To slow the spread of coronavirus, New York is now on PAUSE, which includes the closure of all non-essential businesses. Essentials include grocery stores, liquor stores, pharmacies, hardware stores, and restaurants and bars that serve delivery and take-out only. Bookstores, however, are not, even though they also have the capacity to serve delivery and curbside pickup with social distancing.

Rebecca Fitting, co-owner of Brooklyn's Greenlight Bookstore, is leading the charge to get bookstores re-classified as essential and keep them open during PAUSE. She has sent a letter to Governor Cuomo, signed by several local bookstore owners, making the case for their necessity.


At Greenlight, orders packaged for pick-up at the door

"We are urgently asking that you recategorize bookstores across New York State as an essential service," the letter states. "In New York, both schools and libraries are closed and Amazon has announced they are de-prioritizing books and are no longer actively shipping them to consumers. This is alarming because at the moment, bookstores now serve as one of the last sources for New York’s students and families to access education materials. In addition, we also provide both children and adults with home education and entertainment materials which are a necessity during these long periods of social distancing and isolation."

As she notes, "New York bookstores already have safe distance protocols in place, many of which are offering curbside pickup or delivery, where there is no physical interaction with customers. Our products are sanitized and require no physical interaction when exchanged between employee and customer. In addition, having bookstores deemed essential services would allow us the ability to continue to receive and send shipments of books to our customers."

Finally, "Bookstores in New York are often family-owned businesses with close-knit teams. In all these cases, we would have a skeleton crew and practice the utmost due diligence of social distancing, hand washing, and sanitizing processes. This would allow us to continue to employ our staff and ensure the survival of our businesses too."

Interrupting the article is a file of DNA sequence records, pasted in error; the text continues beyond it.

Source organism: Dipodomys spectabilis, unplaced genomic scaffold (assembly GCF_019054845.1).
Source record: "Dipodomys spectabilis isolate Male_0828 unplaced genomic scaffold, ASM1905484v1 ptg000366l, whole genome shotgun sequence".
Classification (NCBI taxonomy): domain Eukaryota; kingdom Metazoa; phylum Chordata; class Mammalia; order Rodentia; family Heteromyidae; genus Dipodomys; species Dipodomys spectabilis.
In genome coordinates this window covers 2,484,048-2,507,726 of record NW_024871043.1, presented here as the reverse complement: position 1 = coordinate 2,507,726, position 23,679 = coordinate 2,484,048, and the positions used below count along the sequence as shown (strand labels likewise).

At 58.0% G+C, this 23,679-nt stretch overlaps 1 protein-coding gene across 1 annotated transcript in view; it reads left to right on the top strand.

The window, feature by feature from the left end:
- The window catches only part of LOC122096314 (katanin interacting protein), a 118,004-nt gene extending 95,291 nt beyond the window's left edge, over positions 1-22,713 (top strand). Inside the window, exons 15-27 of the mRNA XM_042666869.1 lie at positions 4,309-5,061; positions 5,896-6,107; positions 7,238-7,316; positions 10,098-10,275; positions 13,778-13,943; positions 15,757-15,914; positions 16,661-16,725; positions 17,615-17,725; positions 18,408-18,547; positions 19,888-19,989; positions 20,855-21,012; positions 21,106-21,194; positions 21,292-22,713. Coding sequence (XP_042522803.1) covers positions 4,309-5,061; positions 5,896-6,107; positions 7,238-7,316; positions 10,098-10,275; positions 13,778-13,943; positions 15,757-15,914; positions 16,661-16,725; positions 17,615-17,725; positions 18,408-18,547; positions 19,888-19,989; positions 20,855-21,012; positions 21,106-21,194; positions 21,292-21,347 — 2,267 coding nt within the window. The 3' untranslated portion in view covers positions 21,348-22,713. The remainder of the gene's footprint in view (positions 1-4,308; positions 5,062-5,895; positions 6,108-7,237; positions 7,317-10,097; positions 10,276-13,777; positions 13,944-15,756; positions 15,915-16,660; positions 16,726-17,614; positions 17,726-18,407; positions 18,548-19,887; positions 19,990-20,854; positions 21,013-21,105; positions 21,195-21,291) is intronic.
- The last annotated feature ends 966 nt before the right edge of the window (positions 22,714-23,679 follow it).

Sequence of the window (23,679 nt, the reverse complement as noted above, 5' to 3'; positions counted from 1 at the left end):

curbside pick-up at Three Lives & Co.

Yesterday I picked up books curbside at Three Lives & Co. in Greenwich Village. When I arrived, the doors were open and a table blocked the way, covered in packages of pre-ordered books for pickup. It was quick, easy, and everyone kept their distance. Today is their last day open and they are slammed with business--everyone is scrambling to get new books before shutting in.

*Update* The time for making bookstores essential has passed, but some store owners say that, after a period of PAUSE, it might be possible to return to a delivery-only system. Stay posted.

- Please continue to support your local bookstore through this time by purchasing gift cards for future use

- You can support the laid-off workers of McNally Jackson here





Saturday, March 21, 2020

Quarantine Cash Mob--5 Boroughs

For this weekend's #SaveNYC Quarantine Cash Mob, please support these small businesses from the safety and comfort of your home by ordering take-out or delivery.



In Manhattan:
Zaragoza Mexican Deli & Grocery
Get some delicious take-out from this "unassuming East Village bodega that also serves what is widely considered to be some of the city’s best home-style Pueblan cooking" (NY Times).
215 Avenue A

In Brooklyn:
Grand Canyon
Offering take-out and delivery
Grand Canyon reopened in 2018 by one of its longtime waiters. They have all the great diner food you'd expect along with an excellent selection of Mexican food.
143 Montague St.
347-889-6670

White Tiger
Take out and delivery

Pequena
Take out and delivery


Gonzalo “Victor” Carreto, one of the owners of Grand Canyon

In Queens:
Neir's Tavern
Neir's is 190 years old, recently saved from a rent hike. They're offering take-out and curbside options.

In the Bronx:
Beatstro
Take-out and delivery

On Staten Island:
O'Henry's Publick House
Take-out
10 Minthorne Street
(718) 442-6200


O'Henry's owners Bobby Digi and Lisa McFarland

More Quarantined Cash Mobs:
- Three Lives & Co. bookshop
- Gem Spa

- Here's a list of more businesses to support and more ways you can help New York's mom-and-pops, and their employees, stay afloat while we all stay home.

Friday, March 20, 2020

Cash Mob: Three Lives & Co.

Today's #SaveNYC Quarantined Cash Mob is at the Three Lives & Company book shop in Greenwich Village.



Founded in 1978, Three Lives is a beloved part of Greenwich Village. Run by Toby Cox, the shop's entire staff is always available with an excellent book recommendation and conversation.

During the COVID-19 crisis, Three Lives is offering free hand-delivery of books within the West Village, as well as shipping via UPS to anywhere in the country. You can also take a quick stroll by for curbside pickup.

Get a new book for your weekend indoors. Call Three Lives at 212-741-2069 or send an email (info@threelives.com) to order your next read--and help keep "the perfect New York bookstore" alive.


Troy and Toby, photo via Women's Room

More Quarantined Cash Mobs:
- Gem Spa

- Here's a list of more businesses to support and more ways you can help New York's mom-and-pops, and their employees, stay afloat while we all stay home.

Thursday, March 19, 2020

Quarantined Cash Mob

As New York's mom and pops have been forced to close for public safety, #SaveNYC is launching a "Quarantined Cash Mob." Each day (we hope) we will highlight a different small business in the city that you can support easily from home.